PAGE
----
There’s a great future in plastics. Think about it. Will you think about it? / The Graduate
While pursuing a bachelor’s degree and an executive position at a corporation is still a good option for many high school students, some may want to think their route to employment a little differently.
NPR recently ran a story about high paying trade jobs sitting empty while high school grads line up for university classes. The article discusses the perception that a bachelor’s degree is the fulfillment of the American dream, and the path to a good job.
Unfortunately, the reality right now is that a lot of college grads are having a rough time landing a job while industries are on the hunt for employees with different skill sets. Industries across the board are talking about a “skills gap” that exists as they struggle to fill mid-level technical positions.
For decades, parents and high school counselors have placed an emphasis on guiding students toward colleges for economic reasons, and in some cases, because of an outdated image of non-degreed workers being unskilled. Those attitudes now may be shifting. Many students who obtain certifications and mid-level skills and experience at technical schools have plenty of job offers, at good salaries, without needing to attend four-year programs, or incur large student loans.
These mid-level skills can be used in the electrical industries related to control systems or automation. The IT world, for example, has tremendous opportunities in application web development and computer network technology. They may require certifications and hands-on training but they don’t require a four-year degree.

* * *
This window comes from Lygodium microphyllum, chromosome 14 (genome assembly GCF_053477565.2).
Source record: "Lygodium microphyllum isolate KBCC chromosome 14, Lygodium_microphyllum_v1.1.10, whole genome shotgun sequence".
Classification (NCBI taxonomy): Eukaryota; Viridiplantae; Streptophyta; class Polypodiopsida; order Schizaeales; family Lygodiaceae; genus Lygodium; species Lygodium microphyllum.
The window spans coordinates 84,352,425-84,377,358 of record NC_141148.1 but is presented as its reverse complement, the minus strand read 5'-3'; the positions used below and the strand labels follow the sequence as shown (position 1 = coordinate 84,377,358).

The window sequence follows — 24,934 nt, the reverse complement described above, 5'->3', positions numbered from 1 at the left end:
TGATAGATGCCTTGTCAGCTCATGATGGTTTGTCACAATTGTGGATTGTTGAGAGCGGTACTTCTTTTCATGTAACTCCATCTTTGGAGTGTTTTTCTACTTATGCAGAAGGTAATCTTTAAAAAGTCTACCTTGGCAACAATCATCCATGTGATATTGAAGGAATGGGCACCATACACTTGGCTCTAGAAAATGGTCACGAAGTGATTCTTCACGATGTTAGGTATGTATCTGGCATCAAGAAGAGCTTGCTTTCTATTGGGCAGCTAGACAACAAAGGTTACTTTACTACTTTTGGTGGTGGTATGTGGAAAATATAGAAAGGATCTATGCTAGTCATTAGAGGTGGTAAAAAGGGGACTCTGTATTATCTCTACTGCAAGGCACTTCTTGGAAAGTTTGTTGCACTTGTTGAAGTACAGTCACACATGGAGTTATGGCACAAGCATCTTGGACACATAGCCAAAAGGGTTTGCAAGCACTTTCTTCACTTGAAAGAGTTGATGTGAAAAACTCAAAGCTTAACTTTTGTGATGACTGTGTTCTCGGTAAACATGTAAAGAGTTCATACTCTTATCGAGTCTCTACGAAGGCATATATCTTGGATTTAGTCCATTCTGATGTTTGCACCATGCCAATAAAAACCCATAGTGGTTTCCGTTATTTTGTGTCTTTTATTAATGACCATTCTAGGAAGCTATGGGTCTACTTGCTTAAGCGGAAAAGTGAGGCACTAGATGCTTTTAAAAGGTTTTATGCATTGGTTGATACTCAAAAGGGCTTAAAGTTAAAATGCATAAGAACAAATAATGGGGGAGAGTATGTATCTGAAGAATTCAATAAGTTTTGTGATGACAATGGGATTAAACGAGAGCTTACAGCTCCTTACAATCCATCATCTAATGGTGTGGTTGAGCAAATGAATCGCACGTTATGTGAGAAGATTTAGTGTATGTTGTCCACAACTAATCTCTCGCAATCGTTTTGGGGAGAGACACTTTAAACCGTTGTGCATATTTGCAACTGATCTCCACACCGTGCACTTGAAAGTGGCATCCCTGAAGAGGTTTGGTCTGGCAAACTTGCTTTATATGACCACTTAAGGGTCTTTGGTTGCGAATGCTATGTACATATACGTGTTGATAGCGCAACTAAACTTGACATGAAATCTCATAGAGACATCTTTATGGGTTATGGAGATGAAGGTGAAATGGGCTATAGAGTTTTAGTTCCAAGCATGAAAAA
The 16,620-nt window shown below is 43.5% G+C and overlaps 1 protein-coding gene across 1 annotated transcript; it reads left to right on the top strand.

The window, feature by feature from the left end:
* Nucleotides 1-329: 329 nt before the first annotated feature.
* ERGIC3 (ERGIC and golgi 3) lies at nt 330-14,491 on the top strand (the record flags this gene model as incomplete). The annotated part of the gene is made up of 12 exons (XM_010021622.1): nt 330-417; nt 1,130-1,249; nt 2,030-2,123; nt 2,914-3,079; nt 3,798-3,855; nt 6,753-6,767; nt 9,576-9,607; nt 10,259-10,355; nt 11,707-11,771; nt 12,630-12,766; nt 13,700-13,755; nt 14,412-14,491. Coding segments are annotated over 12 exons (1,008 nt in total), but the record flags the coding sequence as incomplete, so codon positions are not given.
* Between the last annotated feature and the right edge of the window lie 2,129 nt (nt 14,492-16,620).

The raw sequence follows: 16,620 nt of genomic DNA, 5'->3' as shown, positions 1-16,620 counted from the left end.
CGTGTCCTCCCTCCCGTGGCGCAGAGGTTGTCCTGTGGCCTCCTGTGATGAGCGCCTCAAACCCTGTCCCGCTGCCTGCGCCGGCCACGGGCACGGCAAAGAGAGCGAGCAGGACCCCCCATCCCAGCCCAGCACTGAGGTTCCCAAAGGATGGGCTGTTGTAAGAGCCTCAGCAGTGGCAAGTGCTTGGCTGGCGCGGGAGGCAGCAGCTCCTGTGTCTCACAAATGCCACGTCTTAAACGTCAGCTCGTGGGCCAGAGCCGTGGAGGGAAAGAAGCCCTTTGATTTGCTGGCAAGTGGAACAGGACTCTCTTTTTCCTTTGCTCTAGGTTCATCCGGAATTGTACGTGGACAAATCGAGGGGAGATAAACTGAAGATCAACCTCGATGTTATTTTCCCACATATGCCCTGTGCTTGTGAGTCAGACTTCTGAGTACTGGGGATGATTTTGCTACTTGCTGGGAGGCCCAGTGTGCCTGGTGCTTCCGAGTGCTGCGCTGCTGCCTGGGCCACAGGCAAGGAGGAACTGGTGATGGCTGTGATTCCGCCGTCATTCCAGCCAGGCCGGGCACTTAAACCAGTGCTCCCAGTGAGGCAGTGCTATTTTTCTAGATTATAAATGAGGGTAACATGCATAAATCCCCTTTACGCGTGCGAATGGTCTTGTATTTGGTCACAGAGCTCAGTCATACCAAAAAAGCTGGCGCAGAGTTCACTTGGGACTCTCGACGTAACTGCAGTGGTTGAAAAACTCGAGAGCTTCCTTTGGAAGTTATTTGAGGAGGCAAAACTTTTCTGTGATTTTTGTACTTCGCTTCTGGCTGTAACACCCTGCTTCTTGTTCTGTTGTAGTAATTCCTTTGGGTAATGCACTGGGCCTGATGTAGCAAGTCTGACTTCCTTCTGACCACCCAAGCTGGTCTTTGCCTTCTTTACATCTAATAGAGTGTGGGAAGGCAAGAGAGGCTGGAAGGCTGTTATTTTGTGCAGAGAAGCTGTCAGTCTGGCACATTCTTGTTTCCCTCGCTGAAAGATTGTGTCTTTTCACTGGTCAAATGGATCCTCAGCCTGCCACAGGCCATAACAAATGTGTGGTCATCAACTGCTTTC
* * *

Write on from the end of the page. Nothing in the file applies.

The National Association of Manufacturers (NAM) quotes a report from Deloitte and the Manufacturing Institute that says over the next decade, nearly 3½ million manufacturing jobs will likely be needed, and 2 million are expected to go unfilled due to the skills gap.
Not every high school student wants or needs a bachelor’s degree to gain entry to a successful career. Let’s hope that we accept the needs of our changing economy so that we can help students make good choices. There are great technical schools that are using state-of-the-art technology to educate students in companies and fields where they will excel.
Ranken Technical College in St. Louis is an outstanding example of how schools are preparing students for a changing world. Ranken is focused on aligning its programs with industry needs so it can provide skills-based learning and job placement. Approximately 80 percent of their students are involved in work-based learning at any given time which pays off for them and for their future employers.
The future doesn’t have to be in plastics – there are lots of choices in lots of different areas. We might just need to think a little differently about how we approach them.
Geile/Leon Marketing Communications is a brand-driven marketing agency based in St. Louis, Missouri that specializes in higher education marketing. If you’re looking to update your university’s branding or enrollment outreach, please call 314-727-5850 or by clicking here.